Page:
NASCAR America: Breaking down the playoff’s bottom four

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Heading into Saturday’s playoff race at Richmond Raceway, the bottom four drivers aren’t your usual suspects.

The drivers currently outside the top 12 are seven-time champion Jimmie Johnson, Chase Elliott, Erik Jones and Denny Hamlin.

On NASCAR America, Parker Kligerman broke down each of the driver’s chances at the short track.

Hamlin, who is 20 points behind the cutoff spot, hasn’t finished worse than sixth in his last six starts there.

“This is not a driver I expected to be 20 points behind the cutline right now going into Richmond,” Kligerman said of Hamlin, who has three Richmond wins. “Short tracks are his thing, that’s what he’s known for. He’s led (1,659) laps here. … But the question of the 11 team comes down to, are we going to get the 11 team that was at Indianapolis, which was going to win that race and leading laps? Or are we going to get the 11 team we saw at Vegas, which looked a little lost, didn’t have the speed and wasn’t executing?”

Watch the above video for Kligerman’s analysis of the other three bubble drivers.

NASCAR America at 5 p.m. ET: Fantasy advice, Richmond preview

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Today’s episode of NASCAR America airs from 5-5:30 p.m. ET on NBCSN and previews this weekend’s races at Richmond Raceway.

Carolyn Manno hosts with Parker Kligerman in Stamford, Connecticut.

On today’s show:

  • The Cup Series playoffs continue this weekend on the 3/4-mile short track of Richmond Raceway. Alex Bowman holds the final transfer position by six points, while teammate Jimmie Johnson, Erik Jones and Denny Hamlin are among those trying to knock him out. Does their past performance at Richmond indicate where they’ll run Saturday night?
  • Around the world for more than 50 years, Team Penske has set the standard in motorsports excellence. As Roger Penske and his organization celebrate their 500th major motorsports victory, we take a special look back on the journey to, perhaps, their greatest accomplishment yet.
  • We’ve got some last-minute NASCAR Fantasy Live advice as we head into the second race of the Cup Series Playoffs…
  • Plus: The next generation of an American sports dynasty is entering the IndyCar Series. He’s only 22, and if you know your baseball, he has a very familiar name! But who are the top young prospects he’ll be backing in 2019?

If you can’t catch today’s show on TV, watch it online athttp:/nascarstream.nbcsports.com. If you plan to stream the show on your laptop or portable device, be sure to have your username and password from your cable/satellite/telco provider handy so your subscription can be verified.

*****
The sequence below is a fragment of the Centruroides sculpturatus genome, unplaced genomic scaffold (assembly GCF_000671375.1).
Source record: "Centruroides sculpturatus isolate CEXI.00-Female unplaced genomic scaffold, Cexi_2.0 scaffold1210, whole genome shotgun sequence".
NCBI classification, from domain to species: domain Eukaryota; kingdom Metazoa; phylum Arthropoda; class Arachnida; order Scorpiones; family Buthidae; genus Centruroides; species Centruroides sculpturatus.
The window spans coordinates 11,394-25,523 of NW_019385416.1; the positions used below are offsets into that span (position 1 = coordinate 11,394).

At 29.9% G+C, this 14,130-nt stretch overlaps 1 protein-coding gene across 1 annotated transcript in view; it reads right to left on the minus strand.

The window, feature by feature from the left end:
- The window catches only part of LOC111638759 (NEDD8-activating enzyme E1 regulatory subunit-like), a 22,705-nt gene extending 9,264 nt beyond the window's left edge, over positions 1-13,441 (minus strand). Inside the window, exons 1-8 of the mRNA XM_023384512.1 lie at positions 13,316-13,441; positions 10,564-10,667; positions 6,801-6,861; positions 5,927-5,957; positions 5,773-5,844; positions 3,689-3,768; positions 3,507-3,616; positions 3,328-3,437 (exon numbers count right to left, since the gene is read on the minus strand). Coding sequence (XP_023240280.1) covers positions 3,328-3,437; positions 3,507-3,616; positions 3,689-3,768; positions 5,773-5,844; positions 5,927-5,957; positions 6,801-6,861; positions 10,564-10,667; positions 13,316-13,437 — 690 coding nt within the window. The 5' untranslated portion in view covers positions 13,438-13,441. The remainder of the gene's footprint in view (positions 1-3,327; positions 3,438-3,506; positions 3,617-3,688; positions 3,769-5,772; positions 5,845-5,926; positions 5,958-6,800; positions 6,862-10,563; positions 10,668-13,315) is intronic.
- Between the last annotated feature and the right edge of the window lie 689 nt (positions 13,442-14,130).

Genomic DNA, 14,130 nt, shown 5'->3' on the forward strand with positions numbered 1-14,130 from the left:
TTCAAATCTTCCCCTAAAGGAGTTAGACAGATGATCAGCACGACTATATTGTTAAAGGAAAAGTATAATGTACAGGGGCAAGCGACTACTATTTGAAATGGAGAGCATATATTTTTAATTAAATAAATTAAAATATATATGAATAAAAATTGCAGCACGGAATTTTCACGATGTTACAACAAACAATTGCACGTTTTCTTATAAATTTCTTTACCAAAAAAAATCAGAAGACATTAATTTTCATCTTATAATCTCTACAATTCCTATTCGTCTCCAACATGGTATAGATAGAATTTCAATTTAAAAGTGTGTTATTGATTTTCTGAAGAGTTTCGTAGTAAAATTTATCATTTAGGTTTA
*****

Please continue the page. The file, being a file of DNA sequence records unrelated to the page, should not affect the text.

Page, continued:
Once you enter that information, you’ll have access to the stream.

Click here at 5 p.m. ET to watch live via the stream.

NASCAR America: Kyle Larson’s job is to drive fast, not work on his car

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There are drivers who have a deep understanding of every part and piece of their car. They can crawl underneath and work on the chassis or tune the engine.

Kyle Larson is not that kind of driver.

“I remember one time I put the gears in upside down,” Larson said in Wednesday’s edition of NASCAR America. “We went to Placerville (Speedway). It was like bogging really bad in hot laps, and I’m like ‘I know what I did wrong.’ “

Larson’s ability to work on the car has not improved since that race.

Larson sees value in both types of drivers – those who know the intricacies of the car and how the mechanical parts are affecting the handling, and those who trust their engineers and crew to make right changes based on their feedback.

“I’ve probably looked underneath a stock car maybe two or three times,” Larson said. “In the shop, I’ll get under there and they’ll show me this new trick aero thing or whatever. … I don’t really know what I’m looking at. I don’t really care.”

While running sprint cars, Larson’s team would find little things he could work on. Nothing major – change some gears (after that early Placerville race, presumably always right side up), grease some parts, do a little maintenance. But as his career progressed and the cars became more complicated, his effort was best concentrated on finding the fastest way around the track.

“Once I started driving for people and driving was my job … any team owner I raced for, all they cared about was just driving … the best you can,” Larson said.